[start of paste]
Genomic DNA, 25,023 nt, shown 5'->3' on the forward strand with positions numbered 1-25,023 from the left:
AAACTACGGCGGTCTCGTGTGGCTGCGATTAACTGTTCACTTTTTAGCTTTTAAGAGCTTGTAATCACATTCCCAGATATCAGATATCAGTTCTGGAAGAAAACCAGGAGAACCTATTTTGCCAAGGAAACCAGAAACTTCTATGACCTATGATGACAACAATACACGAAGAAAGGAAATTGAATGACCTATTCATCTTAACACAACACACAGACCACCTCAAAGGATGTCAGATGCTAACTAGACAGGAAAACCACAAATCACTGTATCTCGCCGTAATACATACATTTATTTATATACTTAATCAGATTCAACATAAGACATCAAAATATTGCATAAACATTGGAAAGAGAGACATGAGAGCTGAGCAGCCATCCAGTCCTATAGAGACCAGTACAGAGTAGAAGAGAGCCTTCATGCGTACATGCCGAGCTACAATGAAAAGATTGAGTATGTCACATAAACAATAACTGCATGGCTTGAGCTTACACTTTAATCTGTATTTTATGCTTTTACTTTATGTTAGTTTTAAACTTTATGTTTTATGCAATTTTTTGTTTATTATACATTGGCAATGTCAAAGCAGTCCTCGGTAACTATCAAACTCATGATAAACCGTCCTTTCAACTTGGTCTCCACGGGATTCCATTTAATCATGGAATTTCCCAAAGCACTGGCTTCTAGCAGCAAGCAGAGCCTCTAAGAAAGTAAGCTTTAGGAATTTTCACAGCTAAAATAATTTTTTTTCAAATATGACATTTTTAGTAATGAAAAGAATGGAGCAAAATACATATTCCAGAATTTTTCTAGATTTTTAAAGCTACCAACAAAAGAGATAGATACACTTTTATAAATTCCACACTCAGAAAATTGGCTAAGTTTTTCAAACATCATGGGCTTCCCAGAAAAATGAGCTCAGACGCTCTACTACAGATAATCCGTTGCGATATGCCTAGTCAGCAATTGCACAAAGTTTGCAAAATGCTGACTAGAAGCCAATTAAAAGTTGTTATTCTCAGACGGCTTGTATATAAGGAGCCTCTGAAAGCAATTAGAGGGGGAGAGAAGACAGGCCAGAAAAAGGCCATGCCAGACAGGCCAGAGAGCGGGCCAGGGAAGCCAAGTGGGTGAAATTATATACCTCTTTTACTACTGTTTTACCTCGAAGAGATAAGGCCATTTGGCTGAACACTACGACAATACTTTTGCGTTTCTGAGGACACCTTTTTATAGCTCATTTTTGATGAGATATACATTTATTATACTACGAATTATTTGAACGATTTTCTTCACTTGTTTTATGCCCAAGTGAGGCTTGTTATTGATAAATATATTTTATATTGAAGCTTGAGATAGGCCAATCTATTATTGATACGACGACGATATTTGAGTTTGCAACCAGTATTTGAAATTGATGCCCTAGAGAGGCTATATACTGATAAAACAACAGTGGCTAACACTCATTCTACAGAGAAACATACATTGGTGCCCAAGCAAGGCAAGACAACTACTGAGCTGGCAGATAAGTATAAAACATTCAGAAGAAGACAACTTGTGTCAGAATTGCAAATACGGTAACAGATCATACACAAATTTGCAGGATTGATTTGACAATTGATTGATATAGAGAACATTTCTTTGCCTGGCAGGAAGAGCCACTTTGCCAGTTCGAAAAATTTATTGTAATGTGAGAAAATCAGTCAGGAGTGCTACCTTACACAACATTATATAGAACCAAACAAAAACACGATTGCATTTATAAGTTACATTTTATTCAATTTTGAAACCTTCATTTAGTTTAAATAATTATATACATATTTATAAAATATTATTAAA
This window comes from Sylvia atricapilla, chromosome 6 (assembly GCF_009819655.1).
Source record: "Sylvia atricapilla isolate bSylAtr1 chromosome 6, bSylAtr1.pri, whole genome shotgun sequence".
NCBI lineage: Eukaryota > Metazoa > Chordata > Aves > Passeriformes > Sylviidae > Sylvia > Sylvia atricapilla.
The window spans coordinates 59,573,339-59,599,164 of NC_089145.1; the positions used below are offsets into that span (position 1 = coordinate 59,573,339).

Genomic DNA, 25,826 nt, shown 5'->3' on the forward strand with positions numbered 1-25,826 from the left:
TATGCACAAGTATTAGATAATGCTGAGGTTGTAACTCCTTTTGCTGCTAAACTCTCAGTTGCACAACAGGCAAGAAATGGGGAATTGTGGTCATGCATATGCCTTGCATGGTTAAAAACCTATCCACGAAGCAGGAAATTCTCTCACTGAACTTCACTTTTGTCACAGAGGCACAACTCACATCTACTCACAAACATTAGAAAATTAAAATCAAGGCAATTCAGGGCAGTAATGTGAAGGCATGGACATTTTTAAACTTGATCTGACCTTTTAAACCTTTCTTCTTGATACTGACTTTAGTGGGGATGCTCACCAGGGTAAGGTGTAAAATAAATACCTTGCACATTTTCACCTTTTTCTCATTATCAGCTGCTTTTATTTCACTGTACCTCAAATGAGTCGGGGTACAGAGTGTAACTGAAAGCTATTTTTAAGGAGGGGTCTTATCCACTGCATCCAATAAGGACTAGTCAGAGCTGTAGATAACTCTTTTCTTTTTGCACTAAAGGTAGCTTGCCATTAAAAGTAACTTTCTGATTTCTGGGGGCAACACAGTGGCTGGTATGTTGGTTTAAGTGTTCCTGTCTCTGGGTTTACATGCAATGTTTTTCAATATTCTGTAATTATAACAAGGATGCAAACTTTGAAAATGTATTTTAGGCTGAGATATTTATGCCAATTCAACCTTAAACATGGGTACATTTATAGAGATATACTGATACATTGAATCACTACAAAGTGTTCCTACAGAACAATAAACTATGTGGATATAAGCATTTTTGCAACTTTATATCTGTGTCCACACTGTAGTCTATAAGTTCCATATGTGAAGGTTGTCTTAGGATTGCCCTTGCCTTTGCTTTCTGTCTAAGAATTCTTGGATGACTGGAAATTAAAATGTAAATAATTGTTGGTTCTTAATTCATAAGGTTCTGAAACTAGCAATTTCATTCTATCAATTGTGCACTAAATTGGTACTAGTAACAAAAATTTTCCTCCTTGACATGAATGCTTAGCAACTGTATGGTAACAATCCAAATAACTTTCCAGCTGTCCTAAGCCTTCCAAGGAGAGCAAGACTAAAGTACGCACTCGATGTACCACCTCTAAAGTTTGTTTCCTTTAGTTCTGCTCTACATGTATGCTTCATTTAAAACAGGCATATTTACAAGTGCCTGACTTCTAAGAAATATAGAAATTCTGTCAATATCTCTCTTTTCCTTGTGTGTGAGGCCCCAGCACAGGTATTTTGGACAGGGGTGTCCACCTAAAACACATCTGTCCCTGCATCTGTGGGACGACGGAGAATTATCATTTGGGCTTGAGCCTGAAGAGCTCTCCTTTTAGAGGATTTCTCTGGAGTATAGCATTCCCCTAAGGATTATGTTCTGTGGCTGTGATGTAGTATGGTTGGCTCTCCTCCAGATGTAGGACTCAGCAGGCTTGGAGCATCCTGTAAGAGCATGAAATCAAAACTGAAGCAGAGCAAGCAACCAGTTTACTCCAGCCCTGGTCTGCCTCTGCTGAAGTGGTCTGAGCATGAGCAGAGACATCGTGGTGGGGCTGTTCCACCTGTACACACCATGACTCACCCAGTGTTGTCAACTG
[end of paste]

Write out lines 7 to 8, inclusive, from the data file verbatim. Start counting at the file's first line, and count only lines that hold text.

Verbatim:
Genomic DNA, 25,826 nt, shown 5'->3' on the forward strand with positions numbered 1-25,826 from the left:
TATGCACAAGTATTAGATAATGCTGAGGTTGTAACTCCTTTTGCTGCTAAACTCTCAGTTGCACAACAGGCAAGAAATGGGGAATTGTGGTCATGCATATGCCTTGCATGGTTAAAAACCTATCCACGAAGCAGGAAATTCTCTCACTGAACTTCACTTTTGTCACAGAGGCACAACTCACATCTACTCACAAACATTAGAAAATTAAAATCAAGGCAATTCAGGGCAGTAATGTGAAGGCATGGACATTTTTAAACTTGATCTGACCTTTTAAACCTTTCTTCTTGATACTGACTTTAGTGGGGATGCTCACCAGGGTAAGGTGTAAAATAAATACCTTGCACATTTTCACCTTTTTCTCATTATCAGCTGCTTTTATTTCACTGTACCTCAAATGAGTCGGGGTACAGAGTGTAACTGAAAGCTATTTTTAAGGAGGGGTCTTATCCACTGCATCCAATAAGGACTAGTCAGAGCTGTAGATAACTCTTTTCTTTTTGCACTAAAGGTAGCTTGCCATTAAAAGTAACTTTCTGATTTCTGGGGGCAACACAGTGGCTGGTATGTTGGTTTAAGTGTTCCTGTCTCTGGGTTTACATGCAATGTTTTTCAATATTCTGTAATTATAACAAGGATGCAAACTTTGAAAATGTATTTTAGGCTGAGATATTTATGCCAATTCAACCTTAAACATGGGTACATTTATAGAGATATACTGATACATTGAATCACTACAAAGTGTTCCTACAGAACAATAAACTATGTGGATATAAGCATTTTTGCAACTTTATATCTGTGTCCACACTGTAGTCTATAAGTTCCATATGTGAAGGTTGTCTTAGGATTGCCCTTGCCTTTGCTTTCTGTCTAAGAATTCTTGGATGACTGGAAATTAAAATGTAAATAATTGTTGGTTCTTAATTCATAAGGTTCTGAAACTAGCAATTTCATTCTATCAATTGTGCACTAAATTGGTACTAGTAACAAAAATTTTCCTCCTTGACATGAATGCTTAGCAACTGTATGGTAACAATCCAAATAACTTTCCAGCTGTCCTAAGCCTTCCAAGGAGAGCAAGACTAAAGTACGCACTCGATGTACCACCTCTAAAGTTTGTTTCCTTTAGTTCTGCTCTACATGTATGCTTCATTTAAAACAGGCATATTTACAAGTGCCTGACTTCTAAGAAATATAGAAATTCTGTCAATATCTCTCTTTTCCTTGTGTGTGAGGCCCCAGCACAGGTATTTTGGACAGGGGTGTCCACCTAAAACACATCTGTCCCTGCATCTGTGGGACGACGGAGAATTATCATTTGGGCTTGAGCCTGAAGAGCTCTCCTTTTAGAGGATTTCTCTGGAGTATAGCATTCCCCTAAGGATTATGTTCTGTGGCTGTGATGTAGTATGGTTGGCTCTCCTCCAGATGTAGGACTCAGCAGGCTTGGAGCATCCTGTAAGAGCATGAAATCAAAACTGAAGCAGAGCAAGCAACCAGTTTACTCCAGCCCTGGTCTGCCTCTGCTGAAGTGGTCTGAGCATGAGCAGAGACATCGTGGTGGGGCTGTTCCACCTGTACACACCATGACTCACCCAGTGTTGTCAACTG